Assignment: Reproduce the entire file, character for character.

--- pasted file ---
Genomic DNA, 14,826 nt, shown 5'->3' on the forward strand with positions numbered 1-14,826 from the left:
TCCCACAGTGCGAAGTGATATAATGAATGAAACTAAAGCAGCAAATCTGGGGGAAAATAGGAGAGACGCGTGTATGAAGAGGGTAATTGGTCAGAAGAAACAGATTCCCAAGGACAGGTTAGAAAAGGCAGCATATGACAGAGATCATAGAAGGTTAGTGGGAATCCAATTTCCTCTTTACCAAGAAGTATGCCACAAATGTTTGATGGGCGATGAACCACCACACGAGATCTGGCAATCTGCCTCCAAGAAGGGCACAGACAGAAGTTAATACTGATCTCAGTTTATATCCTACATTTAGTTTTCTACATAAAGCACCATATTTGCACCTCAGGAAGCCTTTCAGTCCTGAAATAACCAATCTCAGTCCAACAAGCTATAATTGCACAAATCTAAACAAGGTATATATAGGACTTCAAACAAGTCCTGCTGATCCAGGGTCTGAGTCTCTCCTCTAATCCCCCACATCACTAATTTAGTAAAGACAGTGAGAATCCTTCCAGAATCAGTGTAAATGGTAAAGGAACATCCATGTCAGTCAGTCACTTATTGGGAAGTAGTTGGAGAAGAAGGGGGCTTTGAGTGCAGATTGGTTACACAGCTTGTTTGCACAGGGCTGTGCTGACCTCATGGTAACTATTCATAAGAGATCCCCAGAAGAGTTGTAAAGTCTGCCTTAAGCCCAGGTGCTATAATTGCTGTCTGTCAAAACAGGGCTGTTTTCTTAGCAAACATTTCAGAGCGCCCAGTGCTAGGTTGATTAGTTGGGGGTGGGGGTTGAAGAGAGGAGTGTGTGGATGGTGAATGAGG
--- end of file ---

Genomic DNA, 14,826 nt, shown 5'->3' on the forward strand with positions numbered 1-14,826 from the left:
TCCCACAGTGCGAAGTGATATAATGAATGAAACTAAAGCAGCAAATCTGGGGGAAAATAGGAGAGACGCGTGTATGAAGAGGGTAATTGGTCAGAAGAAACAGATTCCCAAGGACAGGTTAGAAAAGGCAGCATATGACAGAGATCATAGAAGGTTAGTGGGAATCCAATTTCCTCTTTACCAAGAAGTATGCCACAAATGTTTGATGGGCGATGAACCACCACACGAGATCTGGCAATCTGCCTCCAAGAAGGGCACAGACAGAAGTTAATACTGATCTCAGTTTATATCCTACATTTAGTTTTCTACATAAAGCACCATATTTGCACCTCAGGAAGCCTTTCAGTCCTGAAATAACCAATCTCAGTCCAACAAGCTATAATTGCACAAATCTAAACAAGGTATATATAGGACTTCAAACAAGTCCTGCTGATCCAGGGTCTGAGTCTCTCCTCTAATCCCCCACATCACTAATTTAGTAAAGACAGTGAGAATCCTTCCAGAATCAGTGTAAATGGTAAAGGAACATCCATGTCAGTCAGTCACTTATTGGGAAGTAGTTGGAGAAGAAGGGGGCTTTGAGTGCAGATTGGTTACACAGCTTGTTTGCACAGGGCTGTGCTGACCTCATGGTAACTATTCATAAGAGATCCCCAGAAGAGTTGTAAAGTCTGCCTTAAGCCCAGGTGCTATAATTGCTGTCTGTCAAAACAGGGCTGTTTTCTTAGCAAACATTTCAGAGCGCCCAGTGCTAGGTTGATTAGTTGGGGGTGGGGGTTGAAGAGAGGAGTGTGTGGATGGTGAATGAGG